Their body temps run much higher than ours so you need to always have a heating pad. Up to two weeks old they need to be fed every two hours and then two to four weeks they need to be fed every 4 hours. Around the clock baby, just like human babies. You have to stimulate them to urinate and deficate, replicating the mother licking their butts. Having multiple helps too. Even though it's more work. Cats who are fostered from a very young age don't learn the social cat cues that the momma would teach them so having siblings helps. Go online, watch YouTube videos, read as much as you can about creating an environment where they have the best chance to survive. It's hard but well worth it. Thanks again and good luck to you!


Q:

How often (percentage?) did you put down animals whose owners waited too long? I've had to convince friends a few different times that it was time, but they just weren't ready to let them go.

A:

It happened. I'm not sure about percentage exactly. Clearly the animal was suffering, extreme dehydration, not eating, painful tumors or sicknesses. That being said I always had so much empathy for them. It's sort of easy to judge from the outside that they may have waited too long but it's really such a tough decision to make and I truly understand that. It's so heavy that they, the owner, have to make the call to end their beloved pet's life. I don't think waiting too long was ever done maliciously. We get so attached, they become a huge part of our families. I do have a lot of distain for vets who give false hope with options, most likely expensive treatments, that don't enhance quality of life, just extend it. All about that buck.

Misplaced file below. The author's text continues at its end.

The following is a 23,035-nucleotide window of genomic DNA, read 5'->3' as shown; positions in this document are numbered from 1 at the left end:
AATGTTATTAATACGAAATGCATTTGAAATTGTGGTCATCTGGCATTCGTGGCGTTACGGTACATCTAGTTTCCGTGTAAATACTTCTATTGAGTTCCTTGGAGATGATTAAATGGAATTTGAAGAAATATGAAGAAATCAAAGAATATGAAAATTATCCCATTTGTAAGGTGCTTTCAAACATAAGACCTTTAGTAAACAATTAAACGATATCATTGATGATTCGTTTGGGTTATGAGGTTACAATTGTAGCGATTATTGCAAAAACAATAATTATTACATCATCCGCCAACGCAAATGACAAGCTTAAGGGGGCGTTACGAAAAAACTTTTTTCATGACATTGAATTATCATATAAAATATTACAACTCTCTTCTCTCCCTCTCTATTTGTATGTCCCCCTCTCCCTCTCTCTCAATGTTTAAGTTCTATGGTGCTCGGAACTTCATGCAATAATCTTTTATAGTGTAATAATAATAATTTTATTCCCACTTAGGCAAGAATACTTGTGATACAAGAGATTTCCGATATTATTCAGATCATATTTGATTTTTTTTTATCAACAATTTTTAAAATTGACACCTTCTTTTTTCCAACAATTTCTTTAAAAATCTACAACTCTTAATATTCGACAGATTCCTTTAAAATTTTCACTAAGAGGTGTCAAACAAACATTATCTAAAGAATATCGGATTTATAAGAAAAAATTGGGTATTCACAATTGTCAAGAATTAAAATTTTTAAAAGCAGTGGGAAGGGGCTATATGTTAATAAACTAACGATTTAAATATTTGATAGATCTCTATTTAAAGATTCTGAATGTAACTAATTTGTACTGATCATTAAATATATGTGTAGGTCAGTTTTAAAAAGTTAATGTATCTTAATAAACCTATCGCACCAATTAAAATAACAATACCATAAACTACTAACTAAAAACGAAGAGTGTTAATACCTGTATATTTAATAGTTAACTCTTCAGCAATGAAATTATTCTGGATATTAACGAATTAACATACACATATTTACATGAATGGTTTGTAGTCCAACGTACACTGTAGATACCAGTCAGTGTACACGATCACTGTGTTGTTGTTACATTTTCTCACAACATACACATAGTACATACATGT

So I get it, why people wait too long. And ultimately they eventually came to the decision to put them down. I really appreciated when the owner would be in the room, as painful as it is. You would be shocked at the amount of people who don't want to be there. They would just drop them off, animals who had spent their whole lives with these people and at the end they're left with strangers in the last moments. That I never really understood.


Q:

I picked up a stray kitty that was clearly hurting. We bonded over the day or so before I got her to the vet, where I was told she was terminal and should probably be put down right away.

I was appalled when they tried to take her away from me to put her down, in a back room somewhere in the company of strangers. Even though we had only known each other a day or so she trusted me, and the doctor euthanized her in my arms. Obviously I cried (after, I put on a brave face for her), though she purred in my lap as she drifted off to sleep, and didn't seem distressed.

I can't imagine walking away from one's own pet at a moment like that. I wonder if people largely lack the biological mechanisms for real compassion or if we're just socialized that way. Sad in any case, and makes me think less of my fellow man.

A:

Wow. I wonder what was going on with your little found lover kitten. So the vet didn't tell you what was going on? Did they test it for FIV/FeLV I wonder? "Terminal" seems like a pretty big judgement call after one visit. I really want to know more. That doesn't seem right to me that they would euthanize before giving you an actual medical diagnosis. Doctors as well as Vets can forget about patient rights. God complex and all. Thanks for showing her love in her final days. Sometimes that can mean more than an entire life of struggle. You're so sweet for doing this.


Q:

Considering that your line of work is, as you put it, "emotionally taxing," what made you decide to pursue this career?

A: